Seasonal growth changes (phenology) among accessions reaching late maturity demonstrated water stress due to the low rainfall in 1993-1994, which was 70% less than expected. Rainfall at Hopland during this time was 65% of expected. Several needlegrass accessions that had not completed the reproductive cycle before the last harvest possessed unfilled seeds (caryopses). Heads of Berber orchard grass, the species which completes its reproductive cycle most slowly, produced mostly dry heads with no seed.
Accessions in three of the four native species showed significant (P ≤ 0.05) differences in mature height; only those of nodding needlegrass were not different. The Tehama County collection of blue wildrye was different from the others and 50% taller than the one from Marin County. In the California melic group, the Lake County collection was different and about 20% taller than the Tehama County collection. Among the purple needlegrasses, stem elongation was 25% greater in the accession from Colusa County. For this group, stem elongation better describes growth than does height, because the Marin County accession began to lie down as it grew.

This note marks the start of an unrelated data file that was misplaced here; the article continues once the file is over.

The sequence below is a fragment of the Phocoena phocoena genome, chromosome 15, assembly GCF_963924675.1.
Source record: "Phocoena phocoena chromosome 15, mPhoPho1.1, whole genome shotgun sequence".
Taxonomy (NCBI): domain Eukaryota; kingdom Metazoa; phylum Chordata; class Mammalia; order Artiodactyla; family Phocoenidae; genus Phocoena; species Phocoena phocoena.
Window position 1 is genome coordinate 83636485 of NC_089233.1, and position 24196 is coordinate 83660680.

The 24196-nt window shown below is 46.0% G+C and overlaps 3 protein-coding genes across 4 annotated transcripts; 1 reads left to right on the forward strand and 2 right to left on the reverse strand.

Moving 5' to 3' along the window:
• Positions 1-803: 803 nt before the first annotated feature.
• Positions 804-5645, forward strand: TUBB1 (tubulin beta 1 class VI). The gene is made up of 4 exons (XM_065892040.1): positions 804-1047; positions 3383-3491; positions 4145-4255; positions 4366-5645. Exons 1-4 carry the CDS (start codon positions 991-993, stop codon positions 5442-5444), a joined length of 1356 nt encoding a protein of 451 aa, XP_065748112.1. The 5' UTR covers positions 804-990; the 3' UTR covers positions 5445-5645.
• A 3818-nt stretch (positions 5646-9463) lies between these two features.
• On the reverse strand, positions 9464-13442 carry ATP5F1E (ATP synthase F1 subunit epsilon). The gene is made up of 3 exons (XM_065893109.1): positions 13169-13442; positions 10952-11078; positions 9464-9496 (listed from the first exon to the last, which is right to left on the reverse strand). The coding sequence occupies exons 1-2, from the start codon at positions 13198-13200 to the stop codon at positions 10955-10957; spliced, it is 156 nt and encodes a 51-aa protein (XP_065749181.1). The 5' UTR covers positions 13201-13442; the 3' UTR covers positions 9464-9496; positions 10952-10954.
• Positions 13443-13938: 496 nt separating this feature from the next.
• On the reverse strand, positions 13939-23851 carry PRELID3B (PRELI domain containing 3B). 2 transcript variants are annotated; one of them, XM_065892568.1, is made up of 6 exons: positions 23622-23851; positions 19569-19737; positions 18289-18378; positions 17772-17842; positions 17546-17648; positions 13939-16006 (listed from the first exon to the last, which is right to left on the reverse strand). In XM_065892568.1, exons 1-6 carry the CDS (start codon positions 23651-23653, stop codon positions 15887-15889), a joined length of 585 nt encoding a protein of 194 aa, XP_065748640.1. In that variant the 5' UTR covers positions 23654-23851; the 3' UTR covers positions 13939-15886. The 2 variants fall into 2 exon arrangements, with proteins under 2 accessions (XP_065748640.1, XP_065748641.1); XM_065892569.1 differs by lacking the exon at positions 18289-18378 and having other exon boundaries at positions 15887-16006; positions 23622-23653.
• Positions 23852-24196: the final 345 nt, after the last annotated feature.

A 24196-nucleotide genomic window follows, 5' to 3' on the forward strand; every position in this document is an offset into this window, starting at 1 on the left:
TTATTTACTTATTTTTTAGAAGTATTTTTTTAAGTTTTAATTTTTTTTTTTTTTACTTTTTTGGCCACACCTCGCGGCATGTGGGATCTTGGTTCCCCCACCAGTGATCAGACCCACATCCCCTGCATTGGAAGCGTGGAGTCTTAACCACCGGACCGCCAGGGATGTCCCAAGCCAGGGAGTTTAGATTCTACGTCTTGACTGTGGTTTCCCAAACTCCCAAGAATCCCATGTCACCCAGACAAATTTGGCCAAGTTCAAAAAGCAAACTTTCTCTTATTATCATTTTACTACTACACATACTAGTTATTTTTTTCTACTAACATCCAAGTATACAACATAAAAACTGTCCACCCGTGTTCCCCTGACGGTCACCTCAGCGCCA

Differences among accessions
The differences among accessions were compared in terms of forage production (table 2), percentage crude protein (PCP) (table 3), percentage acid detergent fiber (ADF) (table 4) and percentage neutral detergent fiber (NDF) (table 5). Since accessions were grown in common gardens, we assumed the differences measured represent genetic differences influenced by environmental conditions where collections were made.